The exhibition features over 150 years of key moments in the visual history of the Southern United States, with over two hundred photographs taken from 1850 to present The South is perhaps the most mythologized region in the United States and also one of the most depicted. Since the dawn of photography in the nineteenth century, photographers have articulated the distinct and evolving character of the South’s people, landscape, and culture and reckoned with its fraught history. Indeed, many of the urgent questions we face today about what defines the American experience—from racism, poverty, and the legacy of slavery to environmental disaster, immigration, and the changes wrought by a modern, global economy—appear as key themes in the photography of the South. The visual history of the South is inextricably intertwined with the history of photography and also the history of America.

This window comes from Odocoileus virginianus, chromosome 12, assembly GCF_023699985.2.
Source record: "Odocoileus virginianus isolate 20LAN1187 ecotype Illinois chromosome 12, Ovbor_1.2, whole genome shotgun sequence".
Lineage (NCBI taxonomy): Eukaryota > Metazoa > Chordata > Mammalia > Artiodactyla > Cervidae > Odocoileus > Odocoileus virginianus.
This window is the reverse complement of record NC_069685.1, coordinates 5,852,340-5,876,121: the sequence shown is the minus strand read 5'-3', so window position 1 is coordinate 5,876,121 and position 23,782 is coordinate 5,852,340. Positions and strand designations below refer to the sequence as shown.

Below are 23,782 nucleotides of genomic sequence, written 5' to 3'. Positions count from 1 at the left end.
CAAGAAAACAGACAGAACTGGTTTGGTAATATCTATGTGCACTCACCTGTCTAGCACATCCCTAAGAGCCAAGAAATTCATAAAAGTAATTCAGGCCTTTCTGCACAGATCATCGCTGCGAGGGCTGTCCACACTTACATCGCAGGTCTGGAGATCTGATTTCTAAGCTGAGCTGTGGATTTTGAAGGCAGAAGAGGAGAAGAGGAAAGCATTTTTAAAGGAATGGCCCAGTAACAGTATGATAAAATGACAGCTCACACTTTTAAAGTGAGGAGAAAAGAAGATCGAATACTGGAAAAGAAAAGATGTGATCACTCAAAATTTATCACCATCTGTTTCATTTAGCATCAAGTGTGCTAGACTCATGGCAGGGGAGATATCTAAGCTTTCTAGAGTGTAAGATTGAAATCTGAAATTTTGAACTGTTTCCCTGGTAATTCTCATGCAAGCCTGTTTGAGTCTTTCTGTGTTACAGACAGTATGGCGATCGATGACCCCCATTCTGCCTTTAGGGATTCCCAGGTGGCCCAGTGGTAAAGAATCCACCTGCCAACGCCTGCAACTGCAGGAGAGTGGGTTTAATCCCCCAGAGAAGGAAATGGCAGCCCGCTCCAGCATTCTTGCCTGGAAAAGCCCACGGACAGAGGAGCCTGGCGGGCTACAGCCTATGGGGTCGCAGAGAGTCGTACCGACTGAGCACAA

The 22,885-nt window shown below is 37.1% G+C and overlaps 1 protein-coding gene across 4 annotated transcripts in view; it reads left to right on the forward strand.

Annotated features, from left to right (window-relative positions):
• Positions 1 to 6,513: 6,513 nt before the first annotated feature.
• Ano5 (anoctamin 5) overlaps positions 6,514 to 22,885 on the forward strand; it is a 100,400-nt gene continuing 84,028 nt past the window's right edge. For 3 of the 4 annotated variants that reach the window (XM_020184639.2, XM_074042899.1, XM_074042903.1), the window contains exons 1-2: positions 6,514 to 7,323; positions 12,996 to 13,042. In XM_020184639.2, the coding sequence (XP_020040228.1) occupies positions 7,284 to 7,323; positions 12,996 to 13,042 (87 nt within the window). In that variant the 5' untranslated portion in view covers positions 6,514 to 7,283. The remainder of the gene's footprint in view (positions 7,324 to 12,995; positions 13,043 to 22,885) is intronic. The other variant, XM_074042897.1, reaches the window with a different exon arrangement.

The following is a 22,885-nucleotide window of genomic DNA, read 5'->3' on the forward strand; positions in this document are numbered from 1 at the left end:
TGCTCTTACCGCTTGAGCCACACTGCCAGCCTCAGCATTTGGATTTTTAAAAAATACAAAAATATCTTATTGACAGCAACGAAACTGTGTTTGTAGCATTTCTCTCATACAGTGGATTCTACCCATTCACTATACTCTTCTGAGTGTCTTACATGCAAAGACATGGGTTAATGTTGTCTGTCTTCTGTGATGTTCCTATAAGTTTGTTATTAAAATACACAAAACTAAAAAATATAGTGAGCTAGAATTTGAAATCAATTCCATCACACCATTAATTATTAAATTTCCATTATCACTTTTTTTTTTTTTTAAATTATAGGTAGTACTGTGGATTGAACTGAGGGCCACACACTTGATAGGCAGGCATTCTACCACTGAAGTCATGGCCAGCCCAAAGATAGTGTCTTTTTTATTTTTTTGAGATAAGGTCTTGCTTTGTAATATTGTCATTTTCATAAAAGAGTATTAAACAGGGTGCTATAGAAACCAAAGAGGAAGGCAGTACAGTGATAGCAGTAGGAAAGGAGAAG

A Long Arc: Photography and the American South at the High Museum of Art showcases more than one hundred photographers, including Walker Evans, Robert Frank, Gordon Parks, William Eggleston, Baldwin Lee, Sally Mann, Carrie Mae Weems, Dawoud Bey, Alec Soth, Mark Steinmetz, and An-My Lê.